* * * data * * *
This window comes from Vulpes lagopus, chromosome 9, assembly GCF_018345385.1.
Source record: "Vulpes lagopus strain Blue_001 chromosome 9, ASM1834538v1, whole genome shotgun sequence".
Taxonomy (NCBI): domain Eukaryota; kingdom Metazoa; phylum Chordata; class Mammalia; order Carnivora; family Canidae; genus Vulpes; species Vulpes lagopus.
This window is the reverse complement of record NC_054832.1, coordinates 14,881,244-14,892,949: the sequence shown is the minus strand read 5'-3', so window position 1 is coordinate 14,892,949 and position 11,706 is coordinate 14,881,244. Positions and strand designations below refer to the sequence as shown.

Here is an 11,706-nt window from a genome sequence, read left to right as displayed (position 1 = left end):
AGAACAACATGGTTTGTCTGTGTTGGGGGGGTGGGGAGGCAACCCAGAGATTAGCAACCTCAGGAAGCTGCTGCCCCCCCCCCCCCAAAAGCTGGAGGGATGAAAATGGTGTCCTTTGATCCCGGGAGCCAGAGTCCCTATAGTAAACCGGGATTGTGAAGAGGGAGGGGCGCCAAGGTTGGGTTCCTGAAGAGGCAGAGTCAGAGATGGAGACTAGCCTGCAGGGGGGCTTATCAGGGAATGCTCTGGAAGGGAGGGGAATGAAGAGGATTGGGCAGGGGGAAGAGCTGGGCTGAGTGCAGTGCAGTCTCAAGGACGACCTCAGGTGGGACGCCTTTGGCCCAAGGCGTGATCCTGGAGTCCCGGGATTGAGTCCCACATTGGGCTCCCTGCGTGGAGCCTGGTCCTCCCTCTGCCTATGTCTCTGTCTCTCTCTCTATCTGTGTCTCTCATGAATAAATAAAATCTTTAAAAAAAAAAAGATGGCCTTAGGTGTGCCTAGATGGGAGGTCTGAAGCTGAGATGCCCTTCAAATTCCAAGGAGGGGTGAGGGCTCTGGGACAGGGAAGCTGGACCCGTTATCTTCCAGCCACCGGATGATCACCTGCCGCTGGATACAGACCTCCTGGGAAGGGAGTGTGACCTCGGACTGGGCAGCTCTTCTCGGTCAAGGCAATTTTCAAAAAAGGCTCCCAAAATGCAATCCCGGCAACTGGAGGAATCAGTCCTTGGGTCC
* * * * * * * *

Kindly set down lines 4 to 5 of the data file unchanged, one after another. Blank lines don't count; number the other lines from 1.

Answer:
This window is the reverse complement of record NC_054832.1, coordinates 14,881,244-14,892,949: the sequence shown is the minus strand read 5'-3', so window position 1 is coordinate 14,892,949 and position 11,706 is coordinate 14,881,244. Positions and strand designations below refer to the sequence as shown.

Here is an 11,706-nt window from a genome sequence, read left to right as displayed (position 1 = left end):